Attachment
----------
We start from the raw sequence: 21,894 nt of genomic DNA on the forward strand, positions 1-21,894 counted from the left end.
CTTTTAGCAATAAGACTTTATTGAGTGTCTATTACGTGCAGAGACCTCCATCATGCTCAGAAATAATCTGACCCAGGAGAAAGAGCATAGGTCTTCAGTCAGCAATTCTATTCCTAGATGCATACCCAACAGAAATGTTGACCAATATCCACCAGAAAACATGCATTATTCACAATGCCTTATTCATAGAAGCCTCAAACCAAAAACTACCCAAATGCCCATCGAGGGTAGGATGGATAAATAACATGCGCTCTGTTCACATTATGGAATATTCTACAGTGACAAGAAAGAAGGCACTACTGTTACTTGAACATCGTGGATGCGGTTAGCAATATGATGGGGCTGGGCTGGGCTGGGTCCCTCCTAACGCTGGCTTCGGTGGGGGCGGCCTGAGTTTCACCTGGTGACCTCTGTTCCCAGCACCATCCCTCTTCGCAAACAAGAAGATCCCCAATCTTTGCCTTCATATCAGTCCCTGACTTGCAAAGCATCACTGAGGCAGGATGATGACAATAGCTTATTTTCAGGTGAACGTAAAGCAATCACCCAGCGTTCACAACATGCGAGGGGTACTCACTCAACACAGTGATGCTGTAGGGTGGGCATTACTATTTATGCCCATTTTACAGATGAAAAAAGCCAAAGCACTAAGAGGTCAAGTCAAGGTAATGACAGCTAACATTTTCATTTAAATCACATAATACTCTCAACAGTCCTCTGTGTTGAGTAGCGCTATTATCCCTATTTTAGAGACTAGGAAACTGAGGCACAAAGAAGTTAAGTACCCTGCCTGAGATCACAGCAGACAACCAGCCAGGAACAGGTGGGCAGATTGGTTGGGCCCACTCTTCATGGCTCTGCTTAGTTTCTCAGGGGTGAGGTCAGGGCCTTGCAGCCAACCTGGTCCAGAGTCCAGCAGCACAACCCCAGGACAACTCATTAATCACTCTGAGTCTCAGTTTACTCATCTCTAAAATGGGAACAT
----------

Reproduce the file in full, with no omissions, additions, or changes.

We start from the raw sequence: 21,894 nt of genomic DNA on the forward strand, positions 1-21,894 counted from the left end.
CTTTTAGCAATAAGACTTTATTGAGTGTCTATTACGTGCAGAGACCTCCATCATGCTCAGAAATAATCTGACCCAGGAGAAAGAGCATAGGTCTTCAGTCAGCAATTCTATTCCTAGATGCATACCCAACAGAAATGTTGACCAATATCCACCAGAAAACATGCATTATTCACAATGCCTTATTCATAGAAGCCTCAAACCAAAAACTACCCAAATGCCCATCGAGGGTAGGATGGATAAATAACATGCGCTCTGTTCACATTATGGAATATTCTACAGTGACAAGAAAGAAGGCACTACTGTTACTTGAACATCGTGGATGCGGTTAGCAATATGATGGGGCTGGGCTGGGCTGGGTCCCTCCTAACGCTGGCTTCGGTGGGGGCGGCCTGAGTTTCACCTGGTGACCTCTGTTCCCAGCACCATCCCTCTTCGCAAACAAGAAGATCCCCAATCTTTGCCTTCATATCAGTCCCTGACTTGCAAAGCATCACTGAGGCAGGATGATGACAATAGCTTATTTTCAGGTGAACGTAAAGCAATCACCCAGCGTTCACAACATGCGAGGGGTACTCACTCAACACAGTGATGCTGTAGGGTGGGCATTACTATTTATGCCCATTTTACAGATGAAAAAAGCCAAAGCACTAAGAGGTCAAGTCAAGGTAATGACAGCTAACATTTTCATTTAAATCACATAATACTCTCAACAGTCCTCTGTGTTGAGTAGCGCTATTATCCCTATTTTAGAGACTAGGAAACTGAGGCACAAAGAAGTTAAGTACCCTGCCTGAGATCACAGCAGACAACCAGCCAGGAACAGGTGGGCAGATTGGTTGGGCCCACTCTTCATGGCTCTGCTTAGTTTCTCAGGGGTGAGGTCAGGGCCTTGCAGCCAACCTGGTCCAGAGTCCAGCAGCACAACCCCAGGACAACTCATTAATCACTCTGAGTCTCAGTTTACTCATCTCTAAAATGGGAACAT